Now we see the Son, his entire body supported only by a staff, facing the unthinkable: he must retrace his path on his epic journey home. Unable to support his weight on his feet, the Son has been forced to learn from the beginning again, like an infant finding the most efficient way of moving. His once exuberant choreography has been diminished to no steps at all, but the physical intensity is no less. As the sun rises on the picket fence of his home, the Son crosses the stage and falls with exhaustion three times (a reference to Christ’s three falls on the way to Calvary) before reaching his homeland.
Collapsed and barely living, the Son is found by his loving sisters, who frame him as if the subjects in an Italian Renaissance painting. They bring him gently across the threshold of the family land and lay him on the ground, palms up, in a gesture of complete submission. The Father has entered as if parting the Red Sea, but he can only sense his Son’s presence. (He has spent every day since his son’s departure looking for his return, staring into the distance and the sun, blinding himself.) The Son recognizes the change in his Father and in a moment of laser sharp focus, the two face each other once more.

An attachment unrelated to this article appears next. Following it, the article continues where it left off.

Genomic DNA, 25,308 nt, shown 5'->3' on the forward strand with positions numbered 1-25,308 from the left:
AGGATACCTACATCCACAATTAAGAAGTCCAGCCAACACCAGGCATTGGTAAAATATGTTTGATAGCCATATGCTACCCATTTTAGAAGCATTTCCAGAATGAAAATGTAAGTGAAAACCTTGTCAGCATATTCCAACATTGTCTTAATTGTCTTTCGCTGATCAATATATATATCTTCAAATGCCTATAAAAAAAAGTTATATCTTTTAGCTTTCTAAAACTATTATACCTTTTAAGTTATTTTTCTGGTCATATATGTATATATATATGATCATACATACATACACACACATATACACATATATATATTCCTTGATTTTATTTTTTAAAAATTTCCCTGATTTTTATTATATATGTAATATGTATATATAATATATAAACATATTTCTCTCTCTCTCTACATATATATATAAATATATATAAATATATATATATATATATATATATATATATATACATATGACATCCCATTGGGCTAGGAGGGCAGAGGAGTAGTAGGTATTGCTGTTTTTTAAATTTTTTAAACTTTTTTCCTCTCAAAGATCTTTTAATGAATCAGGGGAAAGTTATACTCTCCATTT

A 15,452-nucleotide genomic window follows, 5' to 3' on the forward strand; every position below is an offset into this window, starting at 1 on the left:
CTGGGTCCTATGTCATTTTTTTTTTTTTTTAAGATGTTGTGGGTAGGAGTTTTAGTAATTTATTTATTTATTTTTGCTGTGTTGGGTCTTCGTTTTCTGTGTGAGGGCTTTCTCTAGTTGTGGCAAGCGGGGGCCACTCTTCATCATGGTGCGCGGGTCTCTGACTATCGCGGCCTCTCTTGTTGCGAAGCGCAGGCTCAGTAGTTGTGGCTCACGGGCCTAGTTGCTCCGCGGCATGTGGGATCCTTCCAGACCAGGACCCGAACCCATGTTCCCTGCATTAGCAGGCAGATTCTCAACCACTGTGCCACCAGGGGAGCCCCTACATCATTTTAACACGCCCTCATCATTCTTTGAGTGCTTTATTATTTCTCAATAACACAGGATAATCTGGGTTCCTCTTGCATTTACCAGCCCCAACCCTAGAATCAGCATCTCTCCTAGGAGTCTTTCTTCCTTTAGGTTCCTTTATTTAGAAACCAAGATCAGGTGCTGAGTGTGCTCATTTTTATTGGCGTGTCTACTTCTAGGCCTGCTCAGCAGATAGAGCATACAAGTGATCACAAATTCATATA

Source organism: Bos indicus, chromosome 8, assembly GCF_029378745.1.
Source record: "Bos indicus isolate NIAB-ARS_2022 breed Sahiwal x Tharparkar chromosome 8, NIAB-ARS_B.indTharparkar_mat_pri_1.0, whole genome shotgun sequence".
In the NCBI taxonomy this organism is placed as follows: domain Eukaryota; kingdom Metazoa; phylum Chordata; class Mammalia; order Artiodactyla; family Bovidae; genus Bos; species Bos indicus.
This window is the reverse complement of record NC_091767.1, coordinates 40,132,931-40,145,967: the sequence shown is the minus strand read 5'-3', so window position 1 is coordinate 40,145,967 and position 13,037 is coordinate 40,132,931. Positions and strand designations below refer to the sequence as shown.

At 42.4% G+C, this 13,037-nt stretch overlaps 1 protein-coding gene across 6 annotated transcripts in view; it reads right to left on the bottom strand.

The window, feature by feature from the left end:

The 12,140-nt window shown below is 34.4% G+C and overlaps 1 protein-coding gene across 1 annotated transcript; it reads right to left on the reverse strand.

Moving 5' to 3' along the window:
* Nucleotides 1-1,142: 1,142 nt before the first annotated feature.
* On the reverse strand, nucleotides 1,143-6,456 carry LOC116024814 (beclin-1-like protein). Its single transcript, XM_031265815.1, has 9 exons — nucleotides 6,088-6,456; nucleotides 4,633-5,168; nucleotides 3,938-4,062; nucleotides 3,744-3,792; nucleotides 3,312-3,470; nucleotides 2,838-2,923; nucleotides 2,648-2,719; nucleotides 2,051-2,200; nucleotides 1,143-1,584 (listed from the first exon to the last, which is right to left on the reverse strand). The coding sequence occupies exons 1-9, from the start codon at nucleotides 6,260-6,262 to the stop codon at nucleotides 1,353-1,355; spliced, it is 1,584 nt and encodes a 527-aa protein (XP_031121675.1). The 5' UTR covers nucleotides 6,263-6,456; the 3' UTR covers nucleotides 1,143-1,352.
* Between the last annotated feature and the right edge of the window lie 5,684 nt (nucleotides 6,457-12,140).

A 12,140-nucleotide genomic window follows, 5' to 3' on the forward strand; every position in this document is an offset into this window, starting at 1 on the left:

Once the Father slowly reaches his hand out to his son it is clear that he will not reject him. But it is also clear that he will not move to help his son complete the penitential journey. Balanchine said, “Father does not move. He is like God. Boy must come to him.” This stern, Biblical patriarch stands waiting, motionless as the Son works his way forward, now on his knees, head bowed and back bent before falling at his father’s feet. The scene is simple and severe and beautiful as the Son climbs at last into the arms of his father, who cradles his boy and wraps him in his cloak in the final moment of the ballet.
This ballet’s roles have been coveted and performed by some of the greatest dancers in ballet’s history: Jerome Robbins and Maria Tallchief, Francisco Moncion and Yvonne Mounsey. Edward Villella defined his career with this role and Mikhail Baryshnikov played the Son on television for PBS’s “Dance in America” program. A thrilling company premiere for OBT, Prodigal Son will be performed as vibrant living history as our dancers take on the roles of a lifetime. Find out more about the Celebrating Balanchine Program, running June 14th – 16th at the Keller Auditorium.